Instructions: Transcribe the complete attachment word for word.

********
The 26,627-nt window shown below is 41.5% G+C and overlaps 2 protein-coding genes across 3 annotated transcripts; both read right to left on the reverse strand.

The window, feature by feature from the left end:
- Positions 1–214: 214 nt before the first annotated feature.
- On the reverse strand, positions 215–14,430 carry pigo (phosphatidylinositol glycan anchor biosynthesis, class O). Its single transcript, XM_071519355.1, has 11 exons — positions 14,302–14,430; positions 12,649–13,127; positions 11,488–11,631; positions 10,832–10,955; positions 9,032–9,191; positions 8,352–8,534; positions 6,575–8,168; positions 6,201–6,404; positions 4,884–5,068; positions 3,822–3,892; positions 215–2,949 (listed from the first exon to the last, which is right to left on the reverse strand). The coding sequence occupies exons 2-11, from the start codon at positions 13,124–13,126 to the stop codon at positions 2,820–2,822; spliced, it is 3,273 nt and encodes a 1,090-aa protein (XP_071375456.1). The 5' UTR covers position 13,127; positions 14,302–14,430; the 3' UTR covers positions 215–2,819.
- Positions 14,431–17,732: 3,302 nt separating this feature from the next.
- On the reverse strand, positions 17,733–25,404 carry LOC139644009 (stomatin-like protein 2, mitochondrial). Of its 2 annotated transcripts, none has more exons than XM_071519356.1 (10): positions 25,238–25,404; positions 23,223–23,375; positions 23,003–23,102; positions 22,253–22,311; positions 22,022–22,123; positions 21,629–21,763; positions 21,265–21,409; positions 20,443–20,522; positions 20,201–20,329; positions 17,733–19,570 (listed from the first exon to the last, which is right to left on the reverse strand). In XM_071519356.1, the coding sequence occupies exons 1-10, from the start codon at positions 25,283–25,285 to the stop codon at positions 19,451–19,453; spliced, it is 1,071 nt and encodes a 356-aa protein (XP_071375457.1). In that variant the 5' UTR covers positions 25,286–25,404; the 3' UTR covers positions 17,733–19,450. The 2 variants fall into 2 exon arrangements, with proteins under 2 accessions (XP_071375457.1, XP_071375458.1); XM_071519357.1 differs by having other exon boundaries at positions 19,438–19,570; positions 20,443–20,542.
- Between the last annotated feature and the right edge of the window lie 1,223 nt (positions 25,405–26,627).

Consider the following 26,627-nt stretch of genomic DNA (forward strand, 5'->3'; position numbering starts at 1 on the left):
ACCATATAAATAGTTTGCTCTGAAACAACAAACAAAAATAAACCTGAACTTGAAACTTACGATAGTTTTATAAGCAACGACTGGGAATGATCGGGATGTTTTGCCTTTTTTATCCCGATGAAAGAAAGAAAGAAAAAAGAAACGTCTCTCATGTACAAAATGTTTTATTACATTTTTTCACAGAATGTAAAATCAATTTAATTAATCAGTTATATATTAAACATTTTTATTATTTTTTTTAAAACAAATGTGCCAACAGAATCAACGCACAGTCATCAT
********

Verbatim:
The 26,627-nt window shown below is 41.5% G+C and overlaps 2 protein-coding genes across 3 annotated transcripts; both read right to left on the reverse strand.

The window, feature by feature from the left end:
- Positions 1–214: 214 nt before the first annotated feature.
- On the reverse strand, positions 215–14,430 carry pigo (phosphatidylinositol glycan anchor biosynthesis, class O). Its single transcript, XM_071519355.1, has 11 exons — positions 14,302–14,430; positions 12,649–13,127; positions 11,488–11,631; positions 10,832–10,955; positions 9,032–9,191; positions 8,352–8,534; positions 6,575–8,168; positions 6,201–6,404; positions 4,884–5,068; positions 3,822–3,892; positions 215–2,949 (listed from the first exon to the last, which is right to left on the reverse strand). The coding sequence occupies exons 2-11, from the start codon at positions 13,124–13,126 to the stop codon at positions 2,820–2,822; spliced, it is 3,273 nt and encodes a 1,090-aa protein (XP_071375456.1). The 5' UTR covers position 13,127; positions 14,302–14,430; the 3' UTR covers positions 215–2,819.
- Positions 14,431–17,732: 3,302 nt separating this feature from the next.
- On the reverse strand, positions 17,733–25,404 carry LOC139644009 (stomatin-like protein 2, mitochondrial). Of its 2 annotated transcripts, none has more exons than XM_071519356.1 (10): positions 25,238–25,404; positions 23,223–23,375; positions 23,003–23,102; positions 22,253–22,311; positions 22,022–22,123; positions 21,629–21,763; positions 21,265–21,409; positions 20,443–20,522; positions 20,201–20,329; positions 17,733–19,570 (listed from the first exon to the last, which is right to left on the reverse strand). In XM_071519356.1, the coding sequence occupies exons 1-10, from the start codon at positions 25,283–25,285 to the stop codon at positions 19,451–19,453; spliced, it is 1,071 nt and encodes a 356-aa protein (XP_071375457.1). In that variant the 5' UTR covers positions 25,286–25,404; the 3' UTR covers positions 17,733–19,450. The 2 variants fall into 2 exon arrangements, with proteins under 2 accessions (XP_071375457.1, XP_071375458.1); XM_071519357.1 differs by having other exon boundaries at positions 19,438–19,570; positions 20,443–20,542.
- Between the last annotated feature and the right edge of the window lie 1,223 nt (positions 25,405–26,627).

Consider the following 26,627-nt stretch of genomic DNA (forward strand, 5'->3'; position numbering starts at 1 on the left):
ACCATATAAATAGTTTGCTCTGAAACAACAAACAAAAATAAACCTGAACTTGAAACTTACGATAGTTTTATAAGCAACGACTGGGAATGATCGGGATGTTTTGCCTTTTTTATCCCGATGAAAGAAAGAAAGAAAAAAGAAACGTCTCTCATGTACAAAATGTTTTATTACATTTTTTCACAGAATGTAAAATCAATTTAATTAATCAGTTATATATTAAACATTTTTATTATTTTTTTTAAAACAAATGTGCCAACAGAATCAACGCACAGTCATCAT